AIS Management & Prevention
Preventing aquatic invasive species from reaching Connecticut lakes and ponds is the preferred method of control. People can move invasive species from one body of water to another on boats and trailers. Connecticut legislation (Connecticut Public Act No. 03-136) imposes fines on individuals found transporting invasive non-native plants in this way. Posting signs at boat launch ramps detailing what invasive species look like and the importance of checking and cleaning boats and trailers can be helpful. Plants liberated from aquariums or water gardens are another way non-native aquatic plants are introduced into freshwater ecosystems. Properly disposing of aquarium plants and isolating water gardens will help reduce these risks. Public Act No. 04-203 restricts the sale of most invasive aquatic plants in Connecticut.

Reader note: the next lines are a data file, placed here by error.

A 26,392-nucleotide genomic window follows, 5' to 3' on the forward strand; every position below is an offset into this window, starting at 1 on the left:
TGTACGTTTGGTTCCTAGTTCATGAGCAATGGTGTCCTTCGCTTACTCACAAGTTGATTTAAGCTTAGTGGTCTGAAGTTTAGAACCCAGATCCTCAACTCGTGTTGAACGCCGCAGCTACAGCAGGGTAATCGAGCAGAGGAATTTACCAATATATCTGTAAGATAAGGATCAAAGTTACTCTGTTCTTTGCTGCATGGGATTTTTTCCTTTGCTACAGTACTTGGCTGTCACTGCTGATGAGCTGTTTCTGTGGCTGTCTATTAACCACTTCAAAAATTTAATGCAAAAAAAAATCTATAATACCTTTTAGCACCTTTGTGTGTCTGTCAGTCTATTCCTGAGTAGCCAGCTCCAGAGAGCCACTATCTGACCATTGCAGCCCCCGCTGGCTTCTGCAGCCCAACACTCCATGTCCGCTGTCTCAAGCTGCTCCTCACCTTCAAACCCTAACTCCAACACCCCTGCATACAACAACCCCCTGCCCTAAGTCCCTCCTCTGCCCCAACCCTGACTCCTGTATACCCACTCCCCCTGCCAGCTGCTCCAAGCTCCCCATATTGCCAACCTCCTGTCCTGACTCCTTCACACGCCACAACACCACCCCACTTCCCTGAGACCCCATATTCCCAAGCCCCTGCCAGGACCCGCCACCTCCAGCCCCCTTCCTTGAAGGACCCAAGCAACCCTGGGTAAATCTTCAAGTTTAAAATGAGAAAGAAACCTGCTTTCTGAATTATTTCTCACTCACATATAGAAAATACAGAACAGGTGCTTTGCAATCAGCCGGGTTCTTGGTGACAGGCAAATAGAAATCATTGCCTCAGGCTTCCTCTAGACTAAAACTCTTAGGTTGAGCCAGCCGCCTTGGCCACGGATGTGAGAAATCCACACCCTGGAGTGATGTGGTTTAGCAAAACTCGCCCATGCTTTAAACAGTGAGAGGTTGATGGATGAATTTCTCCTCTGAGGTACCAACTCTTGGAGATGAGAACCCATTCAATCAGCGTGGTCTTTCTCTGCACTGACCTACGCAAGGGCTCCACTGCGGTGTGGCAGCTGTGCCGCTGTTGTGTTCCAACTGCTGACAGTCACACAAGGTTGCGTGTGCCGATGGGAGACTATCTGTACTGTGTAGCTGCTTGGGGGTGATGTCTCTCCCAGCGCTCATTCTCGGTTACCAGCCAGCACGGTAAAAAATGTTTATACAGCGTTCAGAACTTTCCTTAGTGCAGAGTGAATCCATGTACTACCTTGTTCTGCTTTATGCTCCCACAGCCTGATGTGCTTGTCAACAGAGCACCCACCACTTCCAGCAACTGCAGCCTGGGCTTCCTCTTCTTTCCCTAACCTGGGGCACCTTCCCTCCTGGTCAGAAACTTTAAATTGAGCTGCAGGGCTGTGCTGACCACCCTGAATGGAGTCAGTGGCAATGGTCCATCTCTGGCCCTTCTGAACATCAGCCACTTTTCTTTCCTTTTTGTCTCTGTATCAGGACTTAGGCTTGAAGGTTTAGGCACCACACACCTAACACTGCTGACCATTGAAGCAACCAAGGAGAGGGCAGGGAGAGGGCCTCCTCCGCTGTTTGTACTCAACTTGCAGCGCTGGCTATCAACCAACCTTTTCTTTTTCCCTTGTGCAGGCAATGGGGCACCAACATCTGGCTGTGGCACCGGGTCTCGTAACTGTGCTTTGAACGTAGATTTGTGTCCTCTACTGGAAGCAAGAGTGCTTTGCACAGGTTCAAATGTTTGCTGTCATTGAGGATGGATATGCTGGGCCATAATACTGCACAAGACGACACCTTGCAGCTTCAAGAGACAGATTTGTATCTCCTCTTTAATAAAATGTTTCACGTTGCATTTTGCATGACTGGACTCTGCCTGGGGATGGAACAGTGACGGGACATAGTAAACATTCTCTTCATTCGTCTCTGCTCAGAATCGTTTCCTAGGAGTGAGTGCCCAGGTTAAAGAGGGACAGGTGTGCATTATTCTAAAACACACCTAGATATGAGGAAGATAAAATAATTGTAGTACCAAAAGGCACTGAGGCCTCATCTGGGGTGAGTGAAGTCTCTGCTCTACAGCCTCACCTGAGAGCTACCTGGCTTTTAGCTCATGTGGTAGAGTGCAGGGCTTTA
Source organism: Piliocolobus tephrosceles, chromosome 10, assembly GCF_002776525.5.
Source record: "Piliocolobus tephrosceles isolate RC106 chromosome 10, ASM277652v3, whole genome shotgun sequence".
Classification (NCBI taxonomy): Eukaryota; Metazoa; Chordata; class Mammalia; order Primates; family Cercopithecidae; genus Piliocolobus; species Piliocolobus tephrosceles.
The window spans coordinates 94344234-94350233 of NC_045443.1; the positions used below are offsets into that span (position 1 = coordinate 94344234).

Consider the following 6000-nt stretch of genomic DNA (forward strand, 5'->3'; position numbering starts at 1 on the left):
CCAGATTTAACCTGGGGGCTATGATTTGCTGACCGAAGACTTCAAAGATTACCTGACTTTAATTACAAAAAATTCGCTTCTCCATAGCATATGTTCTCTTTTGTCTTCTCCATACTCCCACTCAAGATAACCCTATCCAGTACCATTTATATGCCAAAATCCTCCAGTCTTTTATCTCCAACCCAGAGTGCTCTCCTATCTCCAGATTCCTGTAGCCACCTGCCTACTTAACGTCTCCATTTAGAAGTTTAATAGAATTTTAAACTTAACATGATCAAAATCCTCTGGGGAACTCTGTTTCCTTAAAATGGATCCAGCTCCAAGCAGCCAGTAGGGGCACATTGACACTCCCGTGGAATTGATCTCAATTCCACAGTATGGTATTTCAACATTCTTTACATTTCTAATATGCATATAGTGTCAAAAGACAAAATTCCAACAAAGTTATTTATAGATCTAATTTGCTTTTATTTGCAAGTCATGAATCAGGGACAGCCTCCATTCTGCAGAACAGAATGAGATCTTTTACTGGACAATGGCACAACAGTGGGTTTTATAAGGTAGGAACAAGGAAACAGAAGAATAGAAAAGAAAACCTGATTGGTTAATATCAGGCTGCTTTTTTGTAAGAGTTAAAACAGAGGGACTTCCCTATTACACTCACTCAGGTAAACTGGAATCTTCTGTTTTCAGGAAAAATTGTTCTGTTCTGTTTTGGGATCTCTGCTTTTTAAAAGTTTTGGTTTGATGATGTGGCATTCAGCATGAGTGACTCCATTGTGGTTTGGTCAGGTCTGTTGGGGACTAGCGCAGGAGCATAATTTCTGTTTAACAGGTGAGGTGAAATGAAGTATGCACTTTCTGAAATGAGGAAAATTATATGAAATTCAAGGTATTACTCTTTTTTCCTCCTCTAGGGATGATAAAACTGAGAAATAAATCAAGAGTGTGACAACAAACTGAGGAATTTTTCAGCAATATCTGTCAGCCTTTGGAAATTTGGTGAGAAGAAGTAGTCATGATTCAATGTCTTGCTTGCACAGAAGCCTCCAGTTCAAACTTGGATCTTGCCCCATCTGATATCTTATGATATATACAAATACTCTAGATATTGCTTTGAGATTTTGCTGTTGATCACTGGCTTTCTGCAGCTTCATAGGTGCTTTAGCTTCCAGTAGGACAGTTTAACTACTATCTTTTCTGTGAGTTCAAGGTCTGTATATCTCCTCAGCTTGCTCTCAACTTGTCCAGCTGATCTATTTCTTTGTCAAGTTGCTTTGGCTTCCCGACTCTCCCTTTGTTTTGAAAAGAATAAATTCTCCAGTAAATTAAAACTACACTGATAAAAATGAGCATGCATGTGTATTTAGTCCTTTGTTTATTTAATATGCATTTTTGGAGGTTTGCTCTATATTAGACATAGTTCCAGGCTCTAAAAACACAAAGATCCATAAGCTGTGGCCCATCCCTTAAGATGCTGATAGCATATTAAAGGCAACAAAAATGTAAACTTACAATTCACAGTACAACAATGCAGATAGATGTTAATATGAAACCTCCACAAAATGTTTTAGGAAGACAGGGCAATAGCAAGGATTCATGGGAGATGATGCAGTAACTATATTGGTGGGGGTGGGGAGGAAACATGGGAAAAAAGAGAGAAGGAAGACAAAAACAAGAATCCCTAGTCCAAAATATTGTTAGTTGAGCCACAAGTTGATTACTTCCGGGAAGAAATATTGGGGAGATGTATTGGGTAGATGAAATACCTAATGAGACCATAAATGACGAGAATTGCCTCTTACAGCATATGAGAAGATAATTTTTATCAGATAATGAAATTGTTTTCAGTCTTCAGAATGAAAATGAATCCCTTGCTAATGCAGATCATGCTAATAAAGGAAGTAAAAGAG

Unfortunately, the spread of invasive non-native aquatic plants in Connecticut is likely to continue because large numbers of lakes and ponds already contain the plants and natural movement by flowing water and aquatic wildlife is largely uncontrollable. Eradication of new infestations is more likely to be successful than elimination of large areas of established plants. Volunteer monitoring programs can be initiated to routinely check water bodies for new plants. The Invasive Aquatic Plant Program (CAES IAPP) can offer assistance to volunteers on how to survey and identify aquatic vegetation through their invasive aquatic plant workshops.